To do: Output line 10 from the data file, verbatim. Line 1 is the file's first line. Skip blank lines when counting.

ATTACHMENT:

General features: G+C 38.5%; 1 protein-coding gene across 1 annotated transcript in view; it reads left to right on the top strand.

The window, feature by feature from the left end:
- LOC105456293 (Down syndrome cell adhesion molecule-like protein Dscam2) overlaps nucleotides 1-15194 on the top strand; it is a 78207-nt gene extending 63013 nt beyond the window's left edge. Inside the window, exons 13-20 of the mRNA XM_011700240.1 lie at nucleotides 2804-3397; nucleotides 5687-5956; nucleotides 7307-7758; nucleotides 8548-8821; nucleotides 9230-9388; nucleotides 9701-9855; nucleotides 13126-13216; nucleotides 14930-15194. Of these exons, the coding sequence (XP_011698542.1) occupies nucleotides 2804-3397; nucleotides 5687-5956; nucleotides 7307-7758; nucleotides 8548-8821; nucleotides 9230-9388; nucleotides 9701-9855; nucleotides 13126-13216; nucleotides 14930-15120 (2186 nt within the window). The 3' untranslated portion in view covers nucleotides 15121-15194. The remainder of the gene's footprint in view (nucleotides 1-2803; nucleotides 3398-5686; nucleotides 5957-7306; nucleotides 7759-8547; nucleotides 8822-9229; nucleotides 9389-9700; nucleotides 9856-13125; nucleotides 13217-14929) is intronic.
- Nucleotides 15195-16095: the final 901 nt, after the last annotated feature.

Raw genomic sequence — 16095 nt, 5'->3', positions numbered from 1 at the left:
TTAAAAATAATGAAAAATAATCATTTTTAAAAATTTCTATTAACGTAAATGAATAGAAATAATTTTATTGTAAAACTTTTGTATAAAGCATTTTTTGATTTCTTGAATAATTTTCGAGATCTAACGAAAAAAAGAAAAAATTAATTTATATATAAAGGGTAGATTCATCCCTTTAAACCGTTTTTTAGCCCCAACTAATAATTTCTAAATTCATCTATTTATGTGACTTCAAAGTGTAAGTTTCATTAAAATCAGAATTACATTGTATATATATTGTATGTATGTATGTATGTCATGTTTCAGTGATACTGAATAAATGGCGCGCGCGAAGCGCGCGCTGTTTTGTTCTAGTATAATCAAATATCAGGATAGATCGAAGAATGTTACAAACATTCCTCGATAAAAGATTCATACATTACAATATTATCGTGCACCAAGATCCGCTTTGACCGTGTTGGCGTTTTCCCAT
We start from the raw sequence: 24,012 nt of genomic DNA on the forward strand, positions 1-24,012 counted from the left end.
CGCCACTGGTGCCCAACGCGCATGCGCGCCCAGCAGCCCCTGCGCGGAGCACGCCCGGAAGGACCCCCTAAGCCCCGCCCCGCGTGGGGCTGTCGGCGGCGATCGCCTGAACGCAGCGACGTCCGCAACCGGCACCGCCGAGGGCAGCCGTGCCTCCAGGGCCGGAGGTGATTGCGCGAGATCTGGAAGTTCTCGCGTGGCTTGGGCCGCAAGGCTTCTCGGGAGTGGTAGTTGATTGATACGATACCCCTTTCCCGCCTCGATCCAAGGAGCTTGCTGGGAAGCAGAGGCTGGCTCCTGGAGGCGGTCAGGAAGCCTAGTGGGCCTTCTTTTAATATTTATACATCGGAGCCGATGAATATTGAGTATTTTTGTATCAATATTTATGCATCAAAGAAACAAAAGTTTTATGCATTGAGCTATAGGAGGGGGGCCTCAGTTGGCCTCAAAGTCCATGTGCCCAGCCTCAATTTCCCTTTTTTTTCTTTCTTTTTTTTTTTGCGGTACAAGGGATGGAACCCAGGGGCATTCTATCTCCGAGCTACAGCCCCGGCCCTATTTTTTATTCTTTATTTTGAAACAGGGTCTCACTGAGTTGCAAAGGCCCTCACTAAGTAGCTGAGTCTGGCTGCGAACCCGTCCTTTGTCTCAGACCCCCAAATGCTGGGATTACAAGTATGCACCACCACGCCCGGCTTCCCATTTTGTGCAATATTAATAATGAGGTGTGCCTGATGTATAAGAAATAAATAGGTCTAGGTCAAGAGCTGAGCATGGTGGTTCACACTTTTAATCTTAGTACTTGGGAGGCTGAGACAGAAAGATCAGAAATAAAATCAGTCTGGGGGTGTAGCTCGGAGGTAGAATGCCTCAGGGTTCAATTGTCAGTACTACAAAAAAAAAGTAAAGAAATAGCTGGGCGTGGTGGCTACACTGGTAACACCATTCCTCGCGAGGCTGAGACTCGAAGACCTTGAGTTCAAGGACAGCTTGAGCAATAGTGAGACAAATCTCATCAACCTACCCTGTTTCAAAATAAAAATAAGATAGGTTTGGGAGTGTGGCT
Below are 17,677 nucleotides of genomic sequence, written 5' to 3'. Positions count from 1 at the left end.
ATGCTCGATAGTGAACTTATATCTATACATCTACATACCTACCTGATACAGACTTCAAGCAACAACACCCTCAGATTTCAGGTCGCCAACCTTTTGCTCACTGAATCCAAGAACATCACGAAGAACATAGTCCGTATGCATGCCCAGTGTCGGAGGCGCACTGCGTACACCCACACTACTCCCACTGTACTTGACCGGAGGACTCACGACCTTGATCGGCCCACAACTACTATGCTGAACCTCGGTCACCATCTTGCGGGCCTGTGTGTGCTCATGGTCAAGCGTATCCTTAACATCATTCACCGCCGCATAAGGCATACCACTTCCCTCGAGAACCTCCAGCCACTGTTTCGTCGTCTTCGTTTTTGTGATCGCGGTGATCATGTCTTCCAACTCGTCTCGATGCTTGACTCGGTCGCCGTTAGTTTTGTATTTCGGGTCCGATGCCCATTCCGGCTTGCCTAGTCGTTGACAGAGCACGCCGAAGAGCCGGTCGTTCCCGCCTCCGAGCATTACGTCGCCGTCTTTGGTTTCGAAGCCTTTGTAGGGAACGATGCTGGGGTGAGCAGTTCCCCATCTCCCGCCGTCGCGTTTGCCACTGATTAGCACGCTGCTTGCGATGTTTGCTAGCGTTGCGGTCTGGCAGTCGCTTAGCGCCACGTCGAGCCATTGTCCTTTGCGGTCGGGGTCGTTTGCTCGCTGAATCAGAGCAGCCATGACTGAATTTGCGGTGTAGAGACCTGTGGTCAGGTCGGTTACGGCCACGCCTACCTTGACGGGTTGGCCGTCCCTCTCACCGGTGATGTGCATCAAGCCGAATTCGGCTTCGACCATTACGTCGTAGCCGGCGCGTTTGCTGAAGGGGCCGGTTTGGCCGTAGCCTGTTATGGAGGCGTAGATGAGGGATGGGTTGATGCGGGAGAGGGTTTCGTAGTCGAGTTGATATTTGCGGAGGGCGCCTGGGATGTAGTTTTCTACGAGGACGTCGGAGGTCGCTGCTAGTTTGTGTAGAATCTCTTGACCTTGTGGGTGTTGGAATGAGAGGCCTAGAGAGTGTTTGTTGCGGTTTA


ATGCTCGATAGTGAACTTATATCTATACATCTACATACCTACCTGATACAGACTTCAAGCAACAACACCCTCAGATTTCAGGTCGCCAACCTTTTGCTCACTGAATCCAAGAACATCACGAAGAACATAGTCCGTATGCATGCCCAGTGTCGGAGGCGCACTGCGTACACCCACACTACTCCCACTGTACTTGACCGGAGGACTCACGACCTTGATCGGCCCACAACTACTATGCTGAACCTCGGTCACCATCTTGCGGGCCTGTGTGTGCTCATGGTCAAGCGTATCCTTAACATCATTCACCGCCGCATAAGGCATACCACTTCCCTCGAGAACCTCCAGCCACTGTTTCGTCGTCTTCGTTTTTGTGATCGCGGTGATCATGTCTTCCAACTCGTCTCGATGCTTGACTCGGTCGCCGTTAGTTTTGTATTTCGGGTCCGATGCCCATTCCGGCTTGCCTAGTCGTTGACAGAGCACGCCGAAGAGCCGGTCGTTCCCGCCTCCGAGCATTACGTCGCCGTCTTTGGTTTCGAAGCCTTTGTAGGGAACGATGCTGGGGTGAGCAGTTCCCCATCTCCCGCCGTCGCGTTTGCCACTGATTAGCACGCTGCTTGCGATGTTTGCTAGCGTTGCGGTCTGGCAGTCGCTTAGCGCCACGTCGAGCCATTGTCCTTTGCGGTCGGGGTCGTTTGCTCGCTGAATCAGAGCAGCCATGACTGAATTTGCGGTGTAGAGACCTGTGGTCAGGTCGGTTACGGCCACGCCTACCTTGACGGGTTGGCCGTCCCTCTCACCGGTGATGTGCATCAAGCCGAATTCGGCTTCGACCATTACGTCGTAGCCGGCGCGTTTGCTGAAGGGGCCGGTTTGGCCGTAGCCTGTTATGGAGGCGTAGATGAGGGATGGGTTGATGCGGGAGAGGGTTTCGTAGTCGAGTTGATATTTGCGGAGGGCGCCTGGGATGTAGTTTTCTACGAGGACGTCGGAGGTCGCTGCTAGTTTGTGTAGAATCTCTTGACCTTGTGGGTGTTGGAATGAGAGGCCTAGAGAGTGTTTGTTGCGGTTTA